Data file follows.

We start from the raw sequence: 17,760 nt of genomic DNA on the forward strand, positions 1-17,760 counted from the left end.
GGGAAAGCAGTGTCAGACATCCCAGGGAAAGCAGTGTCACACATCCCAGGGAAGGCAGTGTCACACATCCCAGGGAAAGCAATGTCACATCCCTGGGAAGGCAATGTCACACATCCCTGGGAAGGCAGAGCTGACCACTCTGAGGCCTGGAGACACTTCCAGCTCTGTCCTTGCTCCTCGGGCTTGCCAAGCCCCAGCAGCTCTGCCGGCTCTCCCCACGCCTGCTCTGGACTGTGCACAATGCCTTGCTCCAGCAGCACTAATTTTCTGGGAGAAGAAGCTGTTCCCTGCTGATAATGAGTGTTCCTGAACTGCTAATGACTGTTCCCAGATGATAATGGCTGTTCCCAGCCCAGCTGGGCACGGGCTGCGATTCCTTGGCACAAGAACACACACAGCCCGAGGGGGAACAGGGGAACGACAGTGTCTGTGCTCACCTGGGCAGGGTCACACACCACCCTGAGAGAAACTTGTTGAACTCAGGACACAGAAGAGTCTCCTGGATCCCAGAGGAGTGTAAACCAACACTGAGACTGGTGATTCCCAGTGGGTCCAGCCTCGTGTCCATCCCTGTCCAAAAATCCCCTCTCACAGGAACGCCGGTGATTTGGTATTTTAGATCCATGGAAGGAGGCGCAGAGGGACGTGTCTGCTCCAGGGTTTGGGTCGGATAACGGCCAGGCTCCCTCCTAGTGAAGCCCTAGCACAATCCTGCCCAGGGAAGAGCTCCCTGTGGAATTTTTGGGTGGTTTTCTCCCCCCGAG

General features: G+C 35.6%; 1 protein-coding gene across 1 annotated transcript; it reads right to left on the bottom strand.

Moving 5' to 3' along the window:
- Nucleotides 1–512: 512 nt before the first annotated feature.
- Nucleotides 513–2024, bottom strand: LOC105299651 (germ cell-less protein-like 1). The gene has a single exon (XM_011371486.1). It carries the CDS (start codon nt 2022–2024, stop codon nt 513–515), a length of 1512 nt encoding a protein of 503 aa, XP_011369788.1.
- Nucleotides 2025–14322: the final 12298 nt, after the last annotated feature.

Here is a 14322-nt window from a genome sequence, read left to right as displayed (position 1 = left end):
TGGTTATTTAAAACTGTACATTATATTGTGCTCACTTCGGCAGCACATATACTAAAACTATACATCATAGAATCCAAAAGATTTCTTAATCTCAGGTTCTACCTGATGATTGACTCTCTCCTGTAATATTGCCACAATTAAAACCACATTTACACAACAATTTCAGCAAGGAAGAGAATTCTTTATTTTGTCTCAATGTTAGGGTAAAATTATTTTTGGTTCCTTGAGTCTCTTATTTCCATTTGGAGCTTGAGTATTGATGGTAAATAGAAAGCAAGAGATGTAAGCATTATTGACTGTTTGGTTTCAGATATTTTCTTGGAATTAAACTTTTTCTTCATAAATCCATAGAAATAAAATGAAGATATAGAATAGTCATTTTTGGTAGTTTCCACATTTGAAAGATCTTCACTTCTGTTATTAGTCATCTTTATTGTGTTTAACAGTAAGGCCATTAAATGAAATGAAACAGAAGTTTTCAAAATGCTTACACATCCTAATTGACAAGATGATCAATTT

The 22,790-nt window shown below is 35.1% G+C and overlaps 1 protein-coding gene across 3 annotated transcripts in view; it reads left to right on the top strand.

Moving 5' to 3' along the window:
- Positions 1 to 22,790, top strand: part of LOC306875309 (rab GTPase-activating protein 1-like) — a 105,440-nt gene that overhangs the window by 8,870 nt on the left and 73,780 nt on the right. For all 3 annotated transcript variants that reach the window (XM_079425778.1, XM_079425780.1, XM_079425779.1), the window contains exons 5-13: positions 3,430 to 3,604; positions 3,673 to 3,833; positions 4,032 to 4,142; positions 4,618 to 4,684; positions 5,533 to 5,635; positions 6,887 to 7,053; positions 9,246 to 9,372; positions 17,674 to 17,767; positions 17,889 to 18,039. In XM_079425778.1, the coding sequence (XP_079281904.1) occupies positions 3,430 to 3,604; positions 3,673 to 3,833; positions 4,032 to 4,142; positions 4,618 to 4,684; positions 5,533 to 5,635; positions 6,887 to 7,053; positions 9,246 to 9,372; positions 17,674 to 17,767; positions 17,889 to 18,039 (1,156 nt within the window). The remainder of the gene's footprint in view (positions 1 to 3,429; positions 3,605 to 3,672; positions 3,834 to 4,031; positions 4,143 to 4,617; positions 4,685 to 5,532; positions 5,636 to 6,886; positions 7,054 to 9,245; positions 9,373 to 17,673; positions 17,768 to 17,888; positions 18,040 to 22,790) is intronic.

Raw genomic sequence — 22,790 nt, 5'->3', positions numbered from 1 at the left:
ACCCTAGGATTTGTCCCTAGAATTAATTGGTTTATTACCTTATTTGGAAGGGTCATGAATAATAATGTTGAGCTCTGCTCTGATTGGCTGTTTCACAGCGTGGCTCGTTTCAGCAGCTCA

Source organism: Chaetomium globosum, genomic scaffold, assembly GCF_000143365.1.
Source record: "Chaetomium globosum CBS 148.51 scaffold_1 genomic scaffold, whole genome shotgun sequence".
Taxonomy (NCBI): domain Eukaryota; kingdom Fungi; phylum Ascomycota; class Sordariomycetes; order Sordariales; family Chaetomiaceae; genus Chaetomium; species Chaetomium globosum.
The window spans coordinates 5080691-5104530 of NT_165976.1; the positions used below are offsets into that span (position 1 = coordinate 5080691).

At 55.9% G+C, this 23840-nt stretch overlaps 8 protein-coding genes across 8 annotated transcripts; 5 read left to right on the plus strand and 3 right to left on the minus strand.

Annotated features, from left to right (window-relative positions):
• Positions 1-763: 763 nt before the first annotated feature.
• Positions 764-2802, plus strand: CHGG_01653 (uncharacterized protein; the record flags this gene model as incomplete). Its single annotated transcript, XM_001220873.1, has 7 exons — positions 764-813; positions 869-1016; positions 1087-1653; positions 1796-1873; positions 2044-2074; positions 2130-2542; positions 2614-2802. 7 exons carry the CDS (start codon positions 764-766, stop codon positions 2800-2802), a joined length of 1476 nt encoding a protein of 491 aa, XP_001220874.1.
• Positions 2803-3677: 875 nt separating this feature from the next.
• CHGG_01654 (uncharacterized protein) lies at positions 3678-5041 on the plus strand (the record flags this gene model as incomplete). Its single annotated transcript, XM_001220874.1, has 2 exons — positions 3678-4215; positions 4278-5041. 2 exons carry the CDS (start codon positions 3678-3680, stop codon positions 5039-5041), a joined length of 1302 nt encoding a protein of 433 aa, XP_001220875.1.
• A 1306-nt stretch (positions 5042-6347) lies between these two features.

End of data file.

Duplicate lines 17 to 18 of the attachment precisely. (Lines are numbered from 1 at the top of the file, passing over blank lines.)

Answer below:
Taxonomy (NCBI): domain Eukaryota; kingdom Fungi; phylum Ascomycota; class Sordariomycetes; order Sordariales; family Chaetomiaceae; genus Chaetomium; species Chaetomium globosum.
The window spans coordinates 5080691-5104530 of NT_165976.1; the positions used below are offsets into that span (position 1 = coordinate 5080691).